If you have a gas grill you can follow our guide on how to smoke on a gas grill using wood chips and a smoker box.

a raw turkey coated with the best turkey seasoning for poultry
Seasoned and tied turkey ready for the smoker.

How to Smoke a Turkey

A whole turkey cooking on a smoker
  1. PREHEAT SMOKER: Prepare smoker to 275 degrees. After experimenting with different cooking temps we’ve landed at 275 as our sweet spot for a whole turkey to minimize rubbery skin. We like fruit wood for poultry, cherry or apple wood is our choice when smoking turkey.
  2. SMOKE TURKEY: Place the turkey directly on the smoker (you do not need a roasting pan or aluminum pan). We recommend to insert a digital blue tooth probe thermometer, like the Thermoworks Signals. Signals, like the Smoke unit, will monitor the ambient cooking chamber temperature, as well as up to three zones. So in this case, we put one probe in the breast meat, and one into the dark meat. The blue tooth capabilities makes it easy to monitor temperatures on your phone, so you don’t have to keep lifting the lid on your smoker letting any heat out.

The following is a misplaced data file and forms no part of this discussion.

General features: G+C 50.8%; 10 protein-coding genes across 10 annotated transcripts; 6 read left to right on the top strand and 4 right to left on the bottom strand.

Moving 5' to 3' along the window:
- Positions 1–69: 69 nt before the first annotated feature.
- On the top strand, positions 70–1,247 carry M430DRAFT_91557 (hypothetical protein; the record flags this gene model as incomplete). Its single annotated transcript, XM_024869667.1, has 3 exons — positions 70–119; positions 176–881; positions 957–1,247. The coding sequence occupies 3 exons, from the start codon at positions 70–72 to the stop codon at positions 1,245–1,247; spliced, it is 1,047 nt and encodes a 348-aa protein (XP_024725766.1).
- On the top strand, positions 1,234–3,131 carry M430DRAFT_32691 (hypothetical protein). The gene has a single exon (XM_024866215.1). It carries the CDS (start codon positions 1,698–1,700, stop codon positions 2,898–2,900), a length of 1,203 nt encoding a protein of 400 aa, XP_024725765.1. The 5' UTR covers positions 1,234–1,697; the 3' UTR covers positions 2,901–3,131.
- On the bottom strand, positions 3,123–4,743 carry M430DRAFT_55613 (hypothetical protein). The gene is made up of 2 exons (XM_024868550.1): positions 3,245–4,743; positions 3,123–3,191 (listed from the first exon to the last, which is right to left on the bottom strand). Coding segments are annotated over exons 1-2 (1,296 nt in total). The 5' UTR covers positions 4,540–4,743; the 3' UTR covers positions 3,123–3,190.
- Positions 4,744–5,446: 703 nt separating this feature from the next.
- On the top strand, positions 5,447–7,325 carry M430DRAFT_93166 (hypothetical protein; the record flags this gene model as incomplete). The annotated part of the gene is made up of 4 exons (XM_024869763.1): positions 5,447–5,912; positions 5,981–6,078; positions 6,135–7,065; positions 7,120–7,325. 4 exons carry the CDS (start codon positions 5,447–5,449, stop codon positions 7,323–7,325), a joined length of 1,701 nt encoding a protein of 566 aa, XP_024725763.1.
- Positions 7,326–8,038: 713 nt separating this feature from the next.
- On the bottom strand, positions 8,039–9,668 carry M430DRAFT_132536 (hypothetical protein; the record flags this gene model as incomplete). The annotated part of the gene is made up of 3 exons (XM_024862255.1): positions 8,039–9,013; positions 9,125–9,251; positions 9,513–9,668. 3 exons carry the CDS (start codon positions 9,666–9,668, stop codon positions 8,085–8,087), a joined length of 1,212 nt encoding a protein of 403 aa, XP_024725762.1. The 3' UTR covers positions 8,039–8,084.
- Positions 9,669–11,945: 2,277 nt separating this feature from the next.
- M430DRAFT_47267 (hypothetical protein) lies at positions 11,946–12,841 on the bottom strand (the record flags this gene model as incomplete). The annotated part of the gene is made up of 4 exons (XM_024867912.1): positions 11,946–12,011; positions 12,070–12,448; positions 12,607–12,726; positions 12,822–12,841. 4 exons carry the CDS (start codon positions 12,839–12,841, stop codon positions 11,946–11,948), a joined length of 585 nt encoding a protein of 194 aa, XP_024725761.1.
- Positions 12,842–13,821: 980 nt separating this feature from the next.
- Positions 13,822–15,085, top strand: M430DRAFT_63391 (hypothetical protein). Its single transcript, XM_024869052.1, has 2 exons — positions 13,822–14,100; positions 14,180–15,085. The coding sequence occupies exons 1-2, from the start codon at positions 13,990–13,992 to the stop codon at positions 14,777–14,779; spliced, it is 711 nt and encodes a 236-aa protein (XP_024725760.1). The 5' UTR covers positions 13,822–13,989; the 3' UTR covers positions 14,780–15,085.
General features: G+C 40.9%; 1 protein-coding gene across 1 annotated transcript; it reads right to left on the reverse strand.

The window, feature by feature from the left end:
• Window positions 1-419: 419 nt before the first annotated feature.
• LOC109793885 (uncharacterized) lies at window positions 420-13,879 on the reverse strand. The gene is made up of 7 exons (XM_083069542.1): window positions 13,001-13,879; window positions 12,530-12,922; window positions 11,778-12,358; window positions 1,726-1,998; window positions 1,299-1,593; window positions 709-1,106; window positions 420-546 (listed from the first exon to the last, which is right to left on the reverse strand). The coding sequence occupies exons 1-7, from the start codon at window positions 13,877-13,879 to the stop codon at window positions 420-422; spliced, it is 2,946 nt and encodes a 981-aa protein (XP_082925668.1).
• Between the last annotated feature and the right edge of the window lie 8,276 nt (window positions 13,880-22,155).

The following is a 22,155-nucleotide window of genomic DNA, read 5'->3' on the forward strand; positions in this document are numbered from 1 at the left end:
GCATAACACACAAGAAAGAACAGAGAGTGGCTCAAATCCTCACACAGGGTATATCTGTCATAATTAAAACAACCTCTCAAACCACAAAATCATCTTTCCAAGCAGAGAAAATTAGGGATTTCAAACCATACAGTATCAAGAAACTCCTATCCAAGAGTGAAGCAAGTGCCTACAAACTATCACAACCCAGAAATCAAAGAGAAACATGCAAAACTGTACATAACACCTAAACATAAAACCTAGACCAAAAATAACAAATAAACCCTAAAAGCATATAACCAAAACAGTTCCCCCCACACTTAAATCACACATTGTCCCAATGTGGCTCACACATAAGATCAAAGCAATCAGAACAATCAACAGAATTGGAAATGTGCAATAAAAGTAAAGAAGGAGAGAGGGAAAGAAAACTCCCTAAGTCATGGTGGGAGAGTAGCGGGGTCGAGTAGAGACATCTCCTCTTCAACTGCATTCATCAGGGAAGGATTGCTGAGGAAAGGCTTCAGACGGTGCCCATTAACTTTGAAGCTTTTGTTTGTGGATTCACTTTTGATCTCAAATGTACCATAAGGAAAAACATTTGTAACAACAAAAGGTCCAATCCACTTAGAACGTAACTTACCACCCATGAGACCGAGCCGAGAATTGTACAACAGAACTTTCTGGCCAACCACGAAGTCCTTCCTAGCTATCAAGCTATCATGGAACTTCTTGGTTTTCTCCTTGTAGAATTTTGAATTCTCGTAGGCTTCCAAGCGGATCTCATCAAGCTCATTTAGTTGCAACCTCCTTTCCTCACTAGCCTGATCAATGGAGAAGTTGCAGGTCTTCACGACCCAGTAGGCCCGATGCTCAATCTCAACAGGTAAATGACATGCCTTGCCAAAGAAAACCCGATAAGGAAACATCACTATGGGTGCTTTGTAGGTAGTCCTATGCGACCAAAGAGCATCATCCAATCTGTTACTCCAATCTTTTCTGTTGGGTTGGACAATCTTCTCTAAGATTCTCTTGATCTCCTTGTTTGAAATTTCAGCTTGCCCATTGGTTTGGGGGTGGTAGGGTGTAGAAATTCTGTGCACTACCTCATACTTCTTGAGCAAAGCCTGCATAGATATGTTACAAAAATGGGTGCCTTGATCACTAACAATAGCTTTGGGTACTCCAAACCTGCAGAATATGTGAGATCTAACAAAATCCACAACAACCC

3. MONITOR TEMPERATURE: Remove the turkey when the internal temperature of the breast is 165 degrees (F). The thigh and legs may be higher, that is fine as they can take a higher heat and still stay tender.
  4. REST: Remove from heat and tent in foil, and then let it rest 20 minutes. If you are done early, wrap it and leave in a cooler (with no ice) to keep warm for up to four hours. Resting allows the cells to cool down and retain that moisture. 
  5. SLICE AND SERVE: Carve with a sharp high quality carving knife and enjoy.
How to use the Signals Thermometer by Thermoworks
The Signals and Smoke unit have great Bluetooth options for monitoring temperature.

If you have a gas grill you can follow our guide on how to smoke on a gas grill using wood chips and a smoker box.

Common Smoked Turkey Q&A

How long to smoke a turkey?

Plan on 15 minutes per pound when cooking at 275 degrees F. Our 12 pound turkeys tend to be done in 3 hours.

Should I stuff a smoked turkey?

We do not recommend stuffing your turkey with a traditional stuffing. Instead we recommend you add citrus, onions and garlic, for aromatics, then discard them after cooking. For a stuffing recipe, we highly recommend our Smoked Sausage and Caramelized Onion Cornbread Stuffing. It’s a winner every year. 

What temperature do I cook turkey to?